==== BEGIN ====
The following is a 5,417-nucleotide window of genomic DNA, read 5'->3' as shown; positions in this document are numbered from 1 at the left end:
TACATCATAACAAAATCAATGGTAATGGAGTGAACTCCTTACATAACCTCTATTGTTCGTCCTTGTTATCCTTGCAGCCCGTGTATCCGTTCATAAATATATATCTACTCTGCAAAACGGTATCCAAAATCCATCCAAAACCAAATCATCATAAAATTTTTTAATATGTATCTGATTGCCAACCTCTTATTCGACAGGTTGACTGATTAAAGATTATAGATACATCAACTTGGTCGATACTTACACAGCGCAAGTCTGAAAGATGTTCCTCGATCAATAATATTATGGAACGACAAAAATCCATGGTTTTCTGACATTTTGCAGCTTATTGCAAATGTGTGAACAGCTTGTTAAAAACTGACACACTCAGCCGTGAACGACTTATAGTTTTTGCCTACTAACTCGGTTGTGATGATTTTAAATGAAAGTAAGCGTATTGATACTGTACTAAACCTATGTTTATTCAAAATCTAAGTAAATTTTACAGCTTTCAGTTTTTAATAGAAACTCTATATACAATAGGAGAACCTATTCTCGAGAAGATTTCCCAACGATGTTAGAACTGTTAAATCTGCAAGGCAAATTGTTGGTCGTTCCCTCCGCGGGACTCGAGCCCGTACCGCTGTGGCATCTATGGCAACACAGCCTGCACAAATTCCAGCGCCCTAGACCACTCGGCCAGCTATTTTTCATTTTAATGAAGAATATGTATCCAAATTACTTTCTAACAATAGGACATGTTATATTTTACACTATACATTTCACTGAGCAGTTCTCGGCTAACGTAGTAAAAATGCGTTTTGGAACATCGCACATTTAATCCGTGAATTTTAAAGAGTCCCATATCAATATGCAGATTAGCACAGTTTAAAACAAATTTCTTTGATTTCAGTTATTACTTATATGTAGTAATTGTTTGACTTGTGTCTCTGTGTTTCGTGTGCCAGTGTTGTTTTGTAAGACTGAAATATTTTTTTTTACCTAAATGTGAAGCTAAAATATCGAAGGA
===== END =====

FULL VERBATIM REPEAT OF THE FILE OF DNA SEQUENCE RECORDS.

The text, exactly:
The following is a 5,417-nucleotide window of genomic DNA, read 5'->3' as shown; positions in this document are numbered from 1 at the left end:
TACATCATAACAAAATCAATGGTAATGGAGTGAACTCCTTACATAACCTCTATTGTTCGTCCTTGTTATCCTTGCAGCCCGTGTATCCGTTCATAAATATATATCTACTCTGCAAAACGGTATCCAAAATCCATCCAAAACCAAATCATCATAAAATTTTTTAATATGTATCTGATTGCCAACCTCTTATTCGACAGGTTGACTGATTAAAGATTATAGATACATCAACTTGGTCGATACTTACACAGCGCAAGTCTGAAAGATGTTCCTCGATCAATAATATTATGGAACGACAAAAATCCATGGTTTTCTGACATTTTGCAGCTTATTGCAAATGTGTGAACAGCTTGTTAAAAACTGACACACTCAGCCGTGAACGACTTATAGTTTTTGCCTACTAACTCGGTTGTGATGATTTTAAATGAAAGTAAGCGTATTGATACTGTACTAAACCTATGTTTATTCAAAATCTAAGTAAATTTTACAGCTTTCAGTTTTTAATAGAAACTCTATATACAATAGGAGAACCTATTCTCGAGAAGATTTCCCAACGATGTTAGAACTGTTAAATCTGCAAGGCAAATTGTTGGTCGTTCCCTCCGCGGGACTCGAGCCCGTACCGCTGTGGCATCTATGGCAACACAGCCTGCACAAATTCCAGCGCCCTAGACCACTCGGCCAGCTATTTTTCATTTTAATGAAGAATATGTATCCAAATTACTTTCTAACAATAGGACATGTTATATTTTACACTATACATTTCACTGAGCAGTTCTCGGCTAACGTAGTAAAAATGCGTTTTGGAACATCGCACATTTAATCCGTGAATTTTAAAGAGTCCCATATCAATATGCAGATTAGCACAGTTTAAAACAAATTTCTTTGATTTCAGTTATTACTTATATGTAGTAATTGTTTGACTTGTGTCTCTGTGTTTCGTGTGCCAGTGTTGTTTTGTAAGACTGAAATATTTTTTTTTACCTAAATGTGAAGCTAAAATATCGAAGGA